The correct analysis here is II of V7 of IV and then V7 of IV (A secondary dominant chord).

A perfect II V I resolution resolving into the IV chord of the blues!

Exhibit 2 – E Minor 7b5 to A7b9 to D Minor 7:

Let’s consider the move from bar 8 to bar 9 – called exhibit 2.

In bar 9 we are resolving to the II Minor 7 chord. In exhibit 2 we have a minor II V moving to the II Minor 7 chord.

The correct analysis here is II Minor 7b5 of V7 of II and then V7 of II (Another secondary dominant chord).

A perfect II V I resolution resolving into the II Minor chord!

Exhibit 3 – D Minor 7 to G7 to C7:

Let’s consider the move from bar 9 to bar 10 – called exhibit 3.

In bar 10 we are resolving to the I7 chord. In exhibit 3 we have the diatonic II V moving to the I7 chord.

A perfect DIATONIC II V resolution resolving into the I7 chord!

Exhibit 4 – D Minor 7 to G7 to C7:

Let’s consider the move from bar 12 to bar 1 – called exhibit 4.

In bar 1 we are resolving to the I7 chord. In exhibit 4 we have the diatonic II V moving to the I7 chord.

A perfect DIATONIC II V resolution resolving into the I7 chord!

A great example of history repeating itself!

II V I tritone sub in Jazz Blues

Exhibit 1 – G Minor 7 to Gb7b5 resolving to F7:

Tritone substitution creates chromatic bass movements and they can really make your jazz/blues playing a lot more interesting!

Please note that the tritone of C7 and Gb7 (I call this one T1) is ACTUALLY the same – the notes are E and Bb!

Let’s consider the move from bar 4 to bar 5 – called exhibit 1.

In bar 5 we are resolving to the IV chord. In exhibit 1 we have a II tritone sub V moving to the IV7 chord progression.

The correct analysis here is II of V7 of IV and then tritone sub V7 of IV (A tritone sub secondary dominant chord).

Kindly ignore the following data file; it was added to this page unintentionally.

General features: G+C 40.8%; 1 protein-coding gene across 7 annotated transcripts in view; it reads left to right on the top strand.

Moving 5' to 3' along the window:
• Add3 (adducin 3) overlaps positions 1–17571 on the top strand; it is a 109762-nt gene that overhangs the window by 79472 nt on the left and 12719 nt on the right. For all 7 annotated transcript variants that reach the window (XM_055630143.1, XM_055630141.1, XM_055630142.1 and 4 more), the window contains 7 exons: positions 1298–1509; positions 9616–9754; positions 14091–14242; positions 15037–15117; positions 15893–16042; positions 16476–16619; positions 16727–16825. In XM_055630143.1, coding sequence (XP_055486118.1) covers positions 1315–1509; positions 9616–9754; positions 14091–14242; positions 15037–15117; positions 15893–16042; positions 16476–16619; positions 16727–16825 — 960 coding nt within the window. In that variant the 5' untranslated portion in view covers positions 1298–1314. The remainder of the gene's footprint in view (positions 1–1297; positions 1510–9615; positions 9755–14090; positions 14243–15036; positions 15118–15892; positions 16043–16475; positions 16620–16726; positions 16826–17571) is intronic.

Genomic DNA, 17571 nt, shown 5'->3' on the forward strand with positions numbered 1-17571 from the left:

A perfect II tritone sub V I resolution resolving into the IV chord of the blues!

Exhibit 2 – E Minor 7b5 to A7b9 to D Minor 7:

Let’s consider the move from bar 8 to bar 9 – called exhibit 2.

In bar 9 we are resolving to the II Minor 7 chord. In exhibit 2 we have a minor II V moving to the II Minor 7 chord.

The correct analysis here is II Minor 7b5 of V7 of II and then V7 of II (Another secondary dominant chord).

A perfect II V I resolution resolving into the II Minor chord!

Exhibit 3 – D Minor 7 to Db7b5 to C7:

Let’s consider the move from bar 9 to bar 10 – called exhibit 3.

In bar 10 we are resolving to the I7 chord. In exhibit 3 we have the diatonic II  tritone sub V moving to the I7 chord.

A perfect DIATONIC II tritone sub V resolution resolving into the I7 chord!

Please take note again the tritone (F and B) belongs to Db7b5 and G7. (They share the same tritone… I call it T2!)

Exhibit 4 – D Minor 7 to Db7b5 to C7:

Let’s consider the move from bar 9 to bar 10 – called exhibit 4.

In bar 10 we are resolving to the I7 chord. In exhibit 4 we have the diatonic II  tritone sub V moving to the I7 chord.

A perfect DIATONIC II tritone sub V resolution resolving into the I7 chord!

Please take note again the tritone (F and B) belongs to Db7b5 and G7. (They share the same tritone… I call it T2!)

ONCE AGAIN: A great example of history repeating itself!

In conclusion

Jazz is a complex style with cyclical underlying harmonic structure. The secret to really becoming accomplished at playing jazz is to thoroughly internalise the important cycles such as II V I or I VI II V or III VI II V.

This requires dedication, study and introspection.

The language of the cycles needs to become second nature if you want to learn how to make serious progress in your jazz playing going forward.